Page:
About Singularity

We are using Singularity to execute applications on the robots. With the provided image, you can test your code locally with simulation in the exact same environment as will be present on the real robot.

The image we provide contains all dependencies to get started with the robot. If you want to use additional libraries in your own code, you can extend the image accordingly.

Install Singularity

Note that Singularity only runs on Linux. It may work with a virtual machine but it is recommended to use a computer with a native Linux installation (we are testing with Ubuntu but other distributions should also be fine).

We are using Singularity version 3.7.4. To simplify the installation, we provide a pre-built Debian package:



SHA256: 1a2b0a8c6d510518cbc28b82e01fadbaec99175b70c23b7814c45ebc0cad1f13

After downloading you can install it with the following command:

$ sudo apt install ./singularity-container_3.7.4-1.deb

You may also be able to install Singularity from the official package repositories of your Linux distribution, however, the version you get this way may not be up-to-date. Slightly older version are probably fine, but we cannot guarantee compatibility for those.

If none of the above works for you, you can install it from source. For this see the official installation instructions.

Download the Real Robot Challenge Image

You can directly pull the image from the Singularity cloud library:

$ singularity pull library://felix.widmaier/rrc/rrc2021:latest

The image uses Ubuntu 20.04 and has all dependencies of the robot software and the simulation already installed. For most of the libraries we use the default version provided through the official Ubuntu repositories. To explore the image and to check which libraries and which versions exactly are installed, you can open a shell inside the container, see Open a Shell in the Image.

Using the Singularity Image

This is a brief introduction to the basic usage of the Singularity image. For more information, see the official documentation.

Singularity is a tool to run applications in isolated images (also often called “containers”), similar to the more widely known Docker. We use it as it is an easy way to provide you with a well-defined environment that contains the proper versions of all dependencies, independent of what you have installed locally on your system. This ensures that the applications will run in the same way on different machines.


By default, Singularity is not fully isolated. For example the whole home directly is bound into the container at run time. This can impair reproducibility. See Ensure Isolation from the Host System on how to make it more isolated.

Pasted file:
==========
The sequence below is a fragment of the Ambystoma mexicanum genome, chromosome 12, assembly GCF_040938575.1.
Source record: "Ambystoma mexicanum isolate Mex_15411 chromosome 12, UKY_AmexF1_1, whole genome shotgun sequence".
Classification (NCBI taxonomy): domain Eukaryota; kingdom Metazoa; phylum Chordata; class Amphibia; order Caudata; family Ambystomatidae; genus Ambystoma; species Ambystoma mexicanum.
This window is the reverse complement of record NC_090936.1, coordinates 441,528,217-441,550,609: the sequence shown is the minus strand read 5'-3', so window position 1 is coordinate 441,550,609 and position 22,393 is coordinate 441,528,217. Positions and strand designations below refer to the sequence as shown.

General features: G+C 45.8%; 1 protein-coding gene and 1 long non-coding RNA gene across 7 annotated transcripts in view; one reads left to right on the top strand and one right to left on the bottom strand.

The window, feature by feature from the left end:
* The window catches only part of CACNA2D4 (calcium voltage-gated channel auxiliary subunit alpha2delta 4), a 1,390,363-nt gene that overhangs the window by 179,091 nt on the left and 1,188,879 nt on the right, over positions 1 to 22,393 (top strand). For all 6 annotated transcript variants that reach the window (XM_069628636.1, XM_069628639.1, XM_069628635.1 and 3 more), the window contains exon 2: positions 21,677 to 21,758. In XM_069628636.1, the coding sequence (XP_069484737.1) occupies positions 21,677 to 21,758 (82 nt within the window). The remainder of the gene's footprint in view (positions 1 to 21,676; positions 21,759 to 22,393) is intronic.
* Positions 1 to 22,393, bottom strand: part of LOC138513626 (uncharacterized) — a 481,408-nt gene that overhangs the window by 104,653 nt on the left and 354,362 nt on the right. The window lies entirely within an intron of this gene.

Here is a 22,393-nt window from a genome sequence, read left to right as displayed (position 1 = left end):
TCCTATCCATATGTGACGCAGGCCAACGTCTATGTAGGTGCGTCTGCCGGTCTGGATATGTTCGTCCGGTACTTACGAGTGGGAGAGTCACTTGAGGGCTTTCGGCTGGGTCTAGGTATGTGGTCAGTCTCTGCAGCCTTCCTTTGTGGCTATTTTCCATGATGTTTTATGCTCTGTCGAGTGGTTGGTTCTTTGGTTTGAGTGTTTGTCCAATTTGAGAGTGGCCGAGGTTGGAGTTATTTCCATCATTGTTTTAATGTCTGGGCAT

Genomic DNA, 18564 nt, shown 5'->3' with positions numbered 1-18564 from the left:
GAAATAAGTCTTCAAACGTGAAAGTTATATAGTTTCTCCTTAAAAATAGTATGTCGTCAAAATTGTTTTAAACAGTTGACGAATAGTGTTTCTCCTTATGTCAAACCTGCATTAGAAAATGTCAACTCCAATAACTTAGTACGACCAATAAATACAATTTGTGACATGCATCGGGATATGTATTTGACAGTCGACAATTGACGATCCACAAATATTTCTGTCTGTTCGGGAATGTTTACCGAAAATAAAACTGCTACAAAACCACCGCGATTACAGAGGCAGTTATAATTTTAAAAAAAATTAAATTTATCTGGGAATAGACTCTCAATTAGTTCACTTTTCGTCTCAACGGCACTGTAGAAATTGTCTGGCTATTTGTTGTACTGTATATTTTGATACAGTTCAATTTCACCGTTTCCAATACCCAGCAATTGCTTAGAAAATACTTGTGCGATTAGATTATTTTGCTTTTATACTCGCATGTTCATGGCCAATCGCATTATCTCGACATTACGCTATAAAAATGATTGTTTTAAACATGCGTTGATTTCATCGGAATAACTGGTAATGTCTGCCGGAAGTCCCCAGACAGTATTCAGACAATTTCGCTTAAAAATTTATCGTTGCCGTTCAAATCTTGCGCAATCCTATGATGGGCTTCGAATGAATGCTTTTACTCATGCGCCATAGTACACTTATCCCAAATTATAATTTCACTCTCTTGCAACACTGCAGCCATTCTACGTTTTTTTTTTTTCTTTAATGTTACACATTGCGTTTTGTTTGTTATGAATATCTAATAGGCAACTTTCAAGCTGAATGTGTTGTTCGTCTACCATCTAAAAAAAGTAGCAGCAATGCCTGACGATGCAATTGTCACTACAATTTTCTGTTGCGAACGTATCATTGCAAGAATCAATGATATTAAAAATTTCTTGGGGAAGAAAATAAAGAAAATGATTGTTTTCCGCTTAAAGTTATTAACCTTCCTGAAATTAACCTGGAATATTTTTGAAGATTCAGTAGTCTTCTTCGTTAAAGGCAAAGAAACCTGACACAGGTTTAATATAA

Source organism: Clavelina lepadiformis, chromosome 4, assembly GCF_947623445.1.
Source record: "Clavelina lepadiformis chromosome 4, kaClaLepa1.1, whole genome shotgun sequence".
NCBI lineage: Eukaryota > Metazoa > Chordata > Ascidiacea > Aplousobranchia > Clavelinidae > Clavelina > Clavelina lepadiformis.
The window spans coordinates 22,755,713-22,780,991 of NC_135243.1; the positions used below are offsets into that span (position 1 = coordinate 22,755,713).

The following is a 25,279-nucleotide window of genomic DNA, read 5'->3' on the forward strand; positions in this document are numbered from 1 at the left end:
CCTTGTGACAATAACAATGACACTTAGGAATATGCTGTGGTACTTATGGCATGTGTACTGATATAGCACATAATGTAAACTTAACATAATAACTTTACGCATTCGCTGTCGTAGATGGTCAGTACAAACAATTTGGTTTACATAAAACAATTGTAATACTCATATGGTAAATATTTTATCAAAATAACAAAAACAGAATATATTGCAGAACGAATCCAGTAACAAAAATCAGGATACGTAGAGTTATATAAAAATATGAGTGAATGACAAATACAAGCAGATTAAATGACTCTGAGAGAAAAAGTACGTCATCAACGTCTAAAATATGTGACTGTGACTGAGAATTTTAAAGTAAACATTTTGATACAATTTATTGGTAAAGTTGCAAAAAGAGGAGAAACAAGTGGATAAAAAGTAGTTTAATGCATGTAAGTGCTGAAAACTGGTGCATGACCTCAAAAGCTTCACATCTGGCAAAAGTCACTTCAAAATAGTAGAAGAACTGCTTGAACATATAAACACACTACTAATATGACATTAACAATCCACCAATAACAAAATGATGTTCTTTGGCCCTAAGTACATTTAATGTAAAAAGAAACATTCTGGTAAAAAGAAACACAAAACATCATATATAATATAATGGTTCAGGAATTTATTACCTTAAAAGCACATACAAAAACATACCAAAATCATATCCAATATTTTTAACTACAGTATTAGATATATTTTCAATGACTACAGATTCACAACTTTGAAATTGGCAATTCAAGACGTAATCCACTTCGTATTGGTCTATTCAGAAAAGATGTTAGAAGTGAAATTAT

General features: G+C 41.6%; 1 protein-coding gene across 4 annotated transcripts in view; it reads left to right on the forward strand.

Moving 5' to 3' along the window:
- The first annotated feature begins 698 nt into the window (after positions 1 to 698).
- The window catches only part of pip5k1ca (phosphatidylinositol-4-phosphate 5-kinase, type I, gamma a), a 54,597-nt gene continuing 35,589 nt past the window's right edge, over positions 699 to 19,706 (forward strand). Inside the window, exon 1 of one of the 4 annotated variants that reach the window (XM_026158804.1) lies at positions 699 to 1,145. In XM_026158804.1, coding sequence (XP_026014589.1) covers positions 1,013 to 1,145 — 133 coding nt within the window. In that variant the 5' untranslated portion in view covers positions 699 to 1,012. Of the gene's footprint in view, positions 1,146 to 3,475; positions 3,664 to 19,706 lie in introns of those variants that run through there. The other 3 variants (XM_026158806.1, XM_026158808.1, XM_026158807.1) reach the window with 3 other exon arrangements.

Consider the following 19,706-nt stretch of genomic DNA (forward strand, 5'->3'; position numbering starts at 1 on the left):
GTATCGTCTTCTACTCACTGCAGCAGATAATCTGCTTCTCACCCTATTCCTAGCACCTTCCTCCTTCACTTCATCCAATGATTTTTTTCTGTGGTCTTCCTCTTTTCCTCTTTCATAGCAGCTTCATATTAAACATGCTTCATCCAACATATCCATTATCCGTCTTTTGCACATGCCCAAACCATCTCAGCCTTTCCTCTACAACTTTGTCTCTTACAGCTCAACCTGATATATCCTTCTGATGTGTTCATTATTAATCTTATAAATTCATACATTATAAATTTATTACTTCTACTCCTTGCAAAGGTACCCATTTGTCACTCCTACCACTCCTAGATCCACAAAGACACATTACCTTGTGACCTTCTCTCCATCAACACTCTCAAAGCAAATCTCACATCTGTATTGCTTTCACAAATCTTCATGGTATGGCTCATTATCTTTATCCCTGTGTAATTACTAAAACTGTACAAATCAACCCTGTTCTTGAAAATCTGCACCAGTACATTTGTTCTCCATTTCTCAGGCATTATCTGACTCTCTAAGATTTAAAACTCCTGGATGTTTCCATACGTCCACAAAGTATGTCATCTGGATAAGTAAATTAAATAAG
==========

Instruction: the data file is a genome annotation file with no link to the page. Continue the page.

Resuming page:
Run a Command using the Singularity Image

You can run commands inside the Singularity image. They will have access to everything installed in the image and will be more or less isolated from your host system (see Ensure Isolation from the Host System).

$ singularity run rrc2021.sif python3 path/to/some/script.py

To give a more concrete example, the following runs the simulation with a demo script, moving the robot to random positions (the --nv flag is only needed if you are using Nvidia drivers, otherwise you have to remove it, see Running GUI-Applications in Singularity):

$ singularity run --nv rrc2021.sif ros2 run trifinger_simulation demo_trifinger_platform.py


If the image file is marked as executable, you can also drop singularity run and directly execute the file. However, this way you cannot pass additional arguments like --nv to Singularity.

Open a Shell in the Image

With the command above, you can only run a single command inside the image environment. If you want to run multiple commands in a row, preserving the environment, you open a shell in the container:

$ singularity shell path/to/rrc2021.sif

Once inside the container, run the following commands:

Singularity> source /setup.bash

This is mostly needed set up the ROS environment, so the TriFinger-related software packages are found. Now you can again run commands like the demo script (you may need to pass --nv to singularity shell, see Running GUI-Applications in Singularity):

Singularity> ros2 run trifinger_simulation demo_trifinger_platform.py

Ensure Isolation from the Host System

By default Singularity is not completely isolated from the host system. If run without arguments, it automatically binds the full home directory of the user, the /tmp directory and a few system directories into the image.

While this is usually very convenient, it can cause some trouble. For example, Python may find packages that are installed in your home which may be conflicting with versions installed in the container. Further it can impair reproducability, as your code may unintentionally use some package from your home directory which are not available when executed on a different machine. To avoid these problems, you can run Singularity with the following command, to be more isolated: